Context Numerous studies have shown that gratitude can reduce stress and improve quality of life.
Objective Our study aimed to examine the effect of mindful gratitude journaling on suffering, psychological distress and quality of life of patients with advanced cancer.
Methods We conducted a parallel-group, blinded, randomised controlled trial at the University of Malaya Medical Centre, Malaysia. Ninety-two adult patients with advanced cancer, and an overall suffering score ≥4/10 based on the Suffering Pictogram were recruited and randomly assigned to either a mindful gratitude journaling group (N=49) or a routine journaling group (N=43).
Results After 1 week, there were significant reductions in the overall suffering score from the baseline in both the intervention group (mean difference in overall suffering score=−2.0, 95% CI=−2.7 to −1.4, t=−6.125, p=0.000) and the control group (mean difference in overall suffering score=−1.6, 95% CI=−2.3 to −0.8, t=−4.106, p=0.037). There were also significant improvements in the total Hospital Anxiety and Depression Scale score (mean difference=−3.4, 95% CI=−5.3 to −1.5, t=−3.525, p=0.000) and the total Functional Assessment of Chronic Illness Therapy-Spiritual Well-Being score (mean difference=7.3, 95% CI=1.5 to 13.1, t=2.460, p=0.014) in the intervention group after 7 days, but not in the control group.
Conclusion The results provide evidence that 7 days of mindful gratitude journaling could positively affect the state of suffering, psychological distress and quality of life of patients with advanced cancer.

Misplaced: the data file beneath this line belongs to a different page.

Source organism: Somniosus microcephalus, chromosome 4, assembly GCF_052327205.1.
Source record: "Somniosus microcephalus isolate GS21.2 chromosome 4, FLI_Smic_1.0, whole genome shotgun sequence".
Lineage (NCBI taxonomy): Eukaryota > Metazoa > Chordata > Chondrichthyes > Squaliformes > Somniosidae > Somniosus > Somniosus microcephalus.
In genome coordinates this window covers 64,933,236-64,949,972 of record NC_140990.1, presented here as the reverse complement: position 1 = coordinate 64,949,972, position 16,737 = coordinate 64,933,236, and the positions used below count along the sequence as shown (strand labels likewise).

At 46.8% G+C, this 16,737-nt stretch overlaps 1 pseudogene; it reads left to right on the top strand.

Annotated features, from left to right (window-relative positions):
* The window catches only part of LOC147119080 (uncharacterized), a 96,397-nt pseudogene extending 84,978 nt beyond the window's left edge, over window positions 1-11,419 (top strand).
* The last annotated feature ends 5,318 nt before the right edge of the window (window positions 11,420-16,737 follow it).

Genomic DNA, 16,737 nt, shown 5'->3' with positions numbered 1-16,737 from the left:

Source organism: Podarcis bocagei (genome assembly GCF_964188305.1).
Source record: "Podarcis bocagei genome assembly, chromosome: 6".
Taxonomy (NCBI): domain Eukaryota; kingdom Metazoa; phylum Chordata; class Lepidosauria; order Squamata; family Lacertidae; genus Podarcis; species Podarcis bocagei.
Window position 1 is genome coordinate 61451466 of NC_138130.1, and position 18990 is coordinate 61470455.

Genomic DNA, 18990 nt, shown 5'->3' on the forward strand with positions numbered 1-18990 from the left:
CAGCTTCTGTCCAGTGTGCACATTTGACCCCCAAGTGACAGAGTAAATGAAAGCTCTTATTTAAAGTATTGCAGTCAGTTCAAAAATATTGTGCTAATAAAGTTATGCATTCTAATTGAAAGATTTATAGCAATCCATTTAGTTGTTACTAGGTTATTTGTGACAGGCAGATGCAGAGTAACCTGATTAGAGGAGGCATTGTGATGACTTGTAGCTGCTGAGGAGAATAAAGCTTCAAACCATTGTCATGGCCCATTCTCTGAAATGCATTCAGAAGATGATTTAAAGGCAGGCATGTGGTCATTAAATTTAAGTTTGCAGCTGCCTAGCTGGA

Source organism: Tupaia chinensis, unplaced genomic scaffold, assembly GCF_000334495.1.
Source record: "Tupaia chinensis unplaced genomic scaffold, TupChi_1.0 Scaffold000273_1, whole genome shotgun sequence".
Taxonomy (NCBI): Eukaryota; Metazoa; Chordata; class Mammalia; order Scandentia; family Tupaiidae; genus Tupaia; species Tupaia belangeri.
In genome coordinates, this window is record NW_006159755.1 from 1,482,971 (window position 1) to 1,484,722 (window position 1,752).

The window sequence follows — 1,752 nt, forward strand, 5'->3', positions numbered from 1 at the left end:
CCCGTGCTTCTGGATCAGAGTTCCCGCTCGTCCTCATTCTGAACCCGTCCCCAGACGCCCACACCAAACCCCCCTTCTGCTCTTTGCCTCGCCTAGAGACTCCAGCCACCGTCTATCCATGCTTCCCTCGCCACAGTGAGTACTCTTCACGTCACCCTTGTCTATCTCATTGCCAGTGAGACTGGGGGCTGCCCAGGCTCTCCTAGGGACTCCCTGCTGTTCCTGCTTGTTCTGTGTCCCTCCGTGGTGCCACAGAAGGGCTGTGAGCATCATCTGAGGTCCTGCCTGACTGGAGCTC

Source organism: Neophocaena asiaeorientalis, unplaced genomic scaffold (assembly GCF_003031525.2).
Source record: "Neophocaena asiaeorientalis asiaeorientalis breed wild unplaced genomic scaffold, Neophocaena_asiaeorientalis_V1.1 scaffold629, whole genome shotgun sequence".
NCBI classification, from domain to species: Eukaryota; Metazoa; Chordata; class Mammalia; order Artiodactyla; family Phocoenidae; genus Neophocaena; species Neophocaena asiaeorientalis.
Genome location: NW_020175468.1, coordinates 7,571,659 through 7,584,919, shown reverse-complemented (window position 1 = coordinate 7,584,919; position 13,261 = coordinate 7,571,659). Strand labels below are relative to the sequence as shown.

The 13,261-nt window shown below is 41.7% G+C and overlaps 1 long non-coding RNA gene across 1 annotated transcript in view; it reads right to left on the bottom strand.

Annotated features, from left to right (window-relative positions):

Trial registration number The trial was registered with the Australian and New Zealand Clinical Trials Registry (ACTRN1261800172191) and conducted in accordance with the Declaration of Helsinki.
- supportive care
- psychological care
- quality of life
- spiritual care
- symptoms and symptom management
Data availability statement
Data are available on reasonable request. Data are kept as hardcopy and soft copy by the authors.
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Contributors The contributions of the authors are outlined below. Study design: TTT, MPT, CLL, ECL, DPC, SIZ and SBT. Recruitment: TTT, BTA, MAL, NZL, YZT, GFH, MHS, MST, LLL, RKPS, CSC, DLCN and SBT. Statistical analyses: TTT, MPT, HAY, CGN, SBT, Manuscript preparation: TTT, MPT, CLL, ECL, DPC, SIZ, BTA, MAL, NZL, YZT, HAY, CGN, GFH, MHS, MST, LLL, RKPS, CSC, DLCN and SBT.
Funding The study was supported by the Fundamental Research Grant Scheme of the Ministry of Higher Education, Malaysia (FRGS/1/2019/SKK02/UNIMAS/02/01).
Disclaimer The funding body only financially supported the study, and did not take part in the design of the study; or collection, analyses, and interpretation of the data; or writing of the manuscript.
Competing interests None declared.
Provenance and peer review Not commissioned; externally peer reviewed.
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